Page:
Friday, December 26, 2008

Herb or Spices?

Herb or Spices?
What is the difference between and herb and a spice? Many people ask that question, but almost nobody likes the answer. The truth is the words herb and spice are not well defined, and very attempt to spell out a distinction between them soon runs into exception to the rule.

Generally we know that herb is a plant native to the temperate regions of the earth. Our word derives from Latin herba, meaning “grass,” and most herbs come from soft green leafy plants; unlike shrubs and trees these do not develop woody stems.

We know that the herbs are aromatic and flavorful, with possible medicinal or even aphrodisiac properties, and several definitions specify the present of some fragrant essential oil in the leaves that gives them their potency.

Spices, on the other hand are the precious commodities of tropical regions. The spices are plant parts other than leaves such as bark, roots, seeds, sap or flower buds; they are often dried. They too have outstanding fragrances and strong tastes and often serve additionally as dyestuffs, cosmetics or magic charms.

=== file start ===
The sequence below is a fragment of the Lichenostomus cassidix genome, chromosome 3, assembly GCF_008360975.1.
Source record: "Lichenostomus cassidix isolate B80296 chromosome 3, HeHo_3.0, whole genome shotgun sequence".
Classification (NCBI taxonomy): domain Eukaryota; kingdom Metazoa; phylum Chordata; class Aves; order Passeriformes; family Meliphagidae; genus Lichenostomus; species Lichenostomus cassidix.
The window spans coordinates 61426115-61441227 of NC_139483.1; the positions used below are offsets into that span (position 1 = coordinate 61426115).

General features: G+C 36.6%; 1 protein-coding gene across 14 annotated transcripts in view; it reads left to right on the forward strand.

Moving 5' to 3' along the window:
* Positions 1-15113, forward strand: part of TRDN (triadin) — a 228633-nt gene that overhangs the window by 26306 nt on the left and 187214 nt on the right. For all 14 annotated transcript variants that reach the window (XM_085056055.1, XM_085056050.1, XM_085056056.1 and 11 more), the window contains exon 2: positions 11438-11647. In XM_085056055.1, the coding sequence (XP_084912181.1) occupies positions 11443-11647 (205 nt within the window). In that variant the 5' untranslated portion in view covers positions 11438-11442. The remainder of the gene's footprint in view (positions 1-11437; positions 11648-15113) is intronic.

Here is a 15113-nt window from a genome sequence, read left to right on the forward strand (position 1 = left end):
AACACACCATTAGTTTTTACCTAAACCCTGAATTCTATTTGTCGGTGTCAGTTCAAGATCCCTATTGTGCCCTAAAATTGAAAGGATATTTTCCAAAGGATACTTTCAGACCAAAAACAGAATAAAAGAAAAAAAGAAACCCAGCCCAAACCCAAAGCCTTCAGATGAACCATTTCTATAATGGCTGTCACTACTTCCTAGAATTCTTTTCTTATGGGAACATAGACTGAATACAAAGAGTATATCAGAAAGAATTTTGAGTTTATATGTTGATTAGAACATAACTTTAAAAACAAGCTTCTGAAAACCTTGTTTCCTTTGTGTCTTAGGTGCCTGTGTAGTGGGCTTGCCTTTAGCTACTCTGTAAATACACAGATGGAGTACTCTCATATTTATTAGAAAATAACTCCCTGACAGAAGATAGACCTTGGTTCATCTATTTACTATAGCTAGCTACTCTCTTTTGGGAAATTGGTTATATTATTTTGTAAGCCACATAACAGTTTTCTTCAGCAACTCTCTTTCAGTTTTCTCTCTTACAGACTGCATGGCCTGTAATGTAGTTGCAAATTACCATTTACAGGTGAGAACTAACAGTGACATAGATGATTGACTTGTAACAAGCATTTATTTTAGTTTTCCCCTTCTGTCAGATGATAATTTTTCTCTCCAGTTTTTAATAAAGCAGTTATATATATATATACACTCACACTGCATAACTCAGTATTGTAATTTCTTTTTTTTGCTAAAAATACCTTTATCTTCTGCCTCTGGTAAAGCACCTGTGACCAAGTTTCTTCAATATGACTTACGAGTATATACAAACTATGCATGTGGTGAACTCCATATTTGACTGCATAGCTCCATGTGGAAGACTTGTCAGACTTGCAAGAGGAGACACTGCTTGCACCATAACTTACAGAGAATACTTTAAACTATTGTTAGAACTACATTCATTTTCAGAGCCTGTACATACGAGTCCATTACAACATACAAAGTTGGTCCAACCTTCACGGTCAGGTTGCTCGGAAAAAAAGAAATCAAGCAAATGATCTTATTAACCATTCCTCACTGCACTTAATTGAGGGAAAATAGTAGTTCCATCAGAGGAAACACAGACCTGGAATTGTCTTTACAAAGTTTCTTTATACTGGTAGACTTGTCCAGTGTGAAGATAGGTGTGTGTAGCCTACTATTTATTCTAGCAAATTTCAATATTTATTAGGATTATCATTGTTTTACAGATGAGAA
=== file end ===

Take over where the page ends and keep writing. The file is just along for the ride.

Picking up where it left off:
These distinctions work well enough in general, but many exception immediately spring to mind: Rosemary, for example, is a fine temperate zone herb, but in suitable conditions it can form an enormous woody-stemmed hedge bristling with spiky little leaves, penetrating in its perfume and buzzing with bees; anything but soft! And is lavender an herb? Certainly not tropical – it is decidedly unhappy in too warm a climate - it develops persistent woody stems; and we use both it flowers and its leaves.

Many soft temperate-zone plants, such as anise, caraway, cumin and fennel, are valued not for their leaves but for the aromatic small fruits, which we call seeds. And then there are poppy seeds, which contain no essential oil at all. Our definitions of herbs clearly have both gaps and overlaps.
Herb or Spices?

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